Seventy-eight countries are contaminated by land mines, which kill or maim 15,000–20,000 people every year. According to the International Red Cross, over 2,000 people a month are injured or killed by unexploded ordnance and landmines (UXO).
UXO does not only originate from wars. Areas such as military training grounds can also hold significant quantities of unexploded ordnance. Sites contaminated with UXO prevent civilian land use for agriculture or development.
In the United States over 15 million acres may be contaminated by UXO. The US Environmental Protection Agency estimates UXO at 16,000 domestic inactive military ranges. Remediation cost estimates at these suspect sites exceeds $15 billion.
Private sector companies perform the remediation work through contracts from the US government. The US currently spends $200 million annually on UXO remediation. The work is labor-intensive using current methods, which relies primarily on metal detectors to map UXO locations.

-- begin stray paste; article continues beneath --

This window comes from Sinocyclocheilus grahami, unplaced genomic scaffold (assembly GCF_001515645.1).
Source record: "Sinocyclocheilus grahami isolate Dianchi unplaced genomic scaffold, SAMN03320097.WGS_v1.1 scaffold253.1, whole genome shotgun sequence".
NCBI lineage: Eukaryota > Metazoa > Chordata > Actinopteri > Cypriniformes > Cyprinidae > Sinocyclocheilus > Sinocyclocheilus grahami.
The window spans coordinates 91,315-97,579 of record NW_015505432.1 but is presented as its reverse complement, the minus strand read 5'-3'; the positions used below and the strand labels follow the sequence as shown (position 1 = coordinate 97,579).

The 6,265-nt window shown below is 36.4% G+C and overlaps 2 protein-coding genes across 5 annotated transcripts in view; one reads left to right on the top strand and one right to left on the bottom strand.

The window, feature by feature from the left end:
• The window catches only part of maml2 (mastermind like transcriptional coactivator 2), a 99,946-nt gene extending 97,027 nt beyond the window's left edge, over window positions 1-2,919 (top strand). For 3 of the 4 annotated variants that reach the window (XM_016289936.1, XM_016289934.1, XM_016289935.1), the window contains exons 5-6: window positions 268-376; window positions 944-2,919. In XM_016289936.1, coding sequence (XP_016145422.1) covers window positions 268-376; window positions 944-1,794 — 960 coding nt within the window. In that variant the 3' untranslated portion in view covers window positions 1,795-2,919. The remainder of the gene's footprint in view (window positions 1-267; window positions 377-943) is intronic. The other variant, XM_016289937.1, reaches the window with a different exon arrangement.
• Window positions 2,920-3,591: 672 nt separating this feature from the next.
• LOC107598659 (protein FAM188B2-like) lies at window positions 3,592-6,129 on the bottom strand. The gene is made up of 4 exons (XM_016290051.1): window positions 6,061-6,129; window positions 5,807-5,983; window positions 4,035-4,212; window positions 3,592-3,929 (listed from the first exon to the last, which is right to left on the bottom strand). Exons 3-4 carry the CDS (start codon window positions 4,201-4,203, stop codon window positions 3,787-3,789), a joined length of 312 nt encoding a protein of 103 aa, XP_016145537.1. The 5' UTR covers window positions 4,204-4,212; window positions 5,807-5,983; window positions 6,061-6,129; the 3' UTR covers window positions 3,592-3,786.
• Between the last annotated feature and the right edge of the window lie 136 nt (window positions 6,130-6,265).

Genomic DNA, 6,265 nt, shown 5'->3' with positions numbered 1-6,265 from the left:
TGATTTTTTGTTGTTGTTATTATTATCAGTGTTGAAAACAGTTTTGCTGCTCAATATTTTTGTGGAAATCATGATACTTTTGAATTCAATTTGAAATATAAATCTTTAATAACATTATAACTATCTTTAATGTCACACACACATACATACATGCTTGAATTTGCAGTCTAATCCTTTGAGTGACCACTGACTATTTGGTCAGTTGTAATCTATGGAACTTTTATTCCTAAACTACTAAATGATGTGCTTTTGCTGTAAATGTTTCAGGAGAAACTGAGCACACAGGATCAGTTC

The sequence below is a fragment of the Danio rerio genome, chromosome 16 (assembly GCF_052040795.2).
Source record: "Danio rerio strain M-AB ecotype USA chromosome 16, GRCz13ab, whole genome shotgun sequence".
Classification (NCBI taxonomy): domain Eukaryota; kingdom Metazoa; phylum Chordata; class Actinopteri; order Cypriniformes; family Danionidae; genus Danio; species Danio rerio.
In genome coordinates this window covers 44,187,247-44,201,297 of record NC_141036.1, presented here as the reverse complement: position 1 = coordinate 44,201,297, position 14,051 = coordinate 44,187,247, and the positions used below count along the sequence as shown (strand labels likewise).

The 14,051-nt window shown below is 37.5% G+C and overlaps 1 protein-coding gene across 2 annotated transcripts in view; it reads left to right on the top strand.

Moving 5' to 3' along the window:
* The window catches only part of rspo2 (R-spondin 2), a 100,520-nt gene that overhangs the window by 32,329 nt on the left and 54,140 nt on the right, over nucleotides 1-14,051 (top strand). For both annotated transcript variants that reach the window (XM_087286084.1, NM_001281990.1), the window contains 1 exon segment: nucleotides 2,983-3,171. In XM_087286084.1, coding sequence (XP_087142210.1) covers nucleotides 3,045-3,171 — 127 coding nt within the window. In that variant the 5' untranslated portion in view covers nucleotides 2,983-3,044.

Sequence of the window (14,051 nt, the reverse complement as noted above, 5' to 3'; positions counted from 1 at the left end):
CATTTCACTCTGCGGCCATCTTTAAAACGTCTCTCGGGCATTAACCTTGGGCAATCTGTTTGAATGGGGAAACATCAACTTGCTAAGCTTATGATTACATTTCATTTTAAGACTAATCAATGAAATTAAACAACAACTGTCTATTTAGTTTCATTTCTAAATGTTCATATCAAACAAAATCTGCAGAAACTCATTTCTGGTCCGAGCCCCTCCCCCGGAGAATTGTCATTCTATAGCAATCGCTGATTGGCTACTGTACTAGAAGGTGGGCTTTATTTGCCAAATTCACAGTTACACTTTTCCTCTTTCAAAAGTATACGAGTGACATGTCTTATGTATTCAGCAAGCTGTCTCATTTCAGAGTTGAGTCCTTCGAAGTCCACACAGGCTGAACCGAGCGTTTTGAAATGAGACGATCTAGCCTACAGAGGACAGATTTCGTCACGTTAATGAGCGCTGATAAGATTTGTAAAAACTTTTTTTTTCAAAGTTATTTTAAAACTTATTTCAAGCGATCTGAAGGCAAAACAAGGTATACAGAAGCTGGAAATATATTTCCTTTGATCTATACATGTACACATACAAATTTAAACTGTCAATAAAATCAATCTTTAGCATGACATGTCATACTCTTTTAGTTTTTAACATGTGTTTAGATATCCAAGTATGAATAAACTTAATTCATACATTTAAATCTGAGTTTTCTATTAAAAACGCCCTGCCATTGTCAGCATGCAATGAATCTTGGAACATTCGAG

Other methods of mapping UXO include digital geophysics detection with ATVs or helicopters. The ATVs are limited in their capabilities, particularly in the littorals or overgrown environments typical of the sites. Helicopters are not cost-effective for the task and the very low altitude required by the sensors has been blamed for several accidents.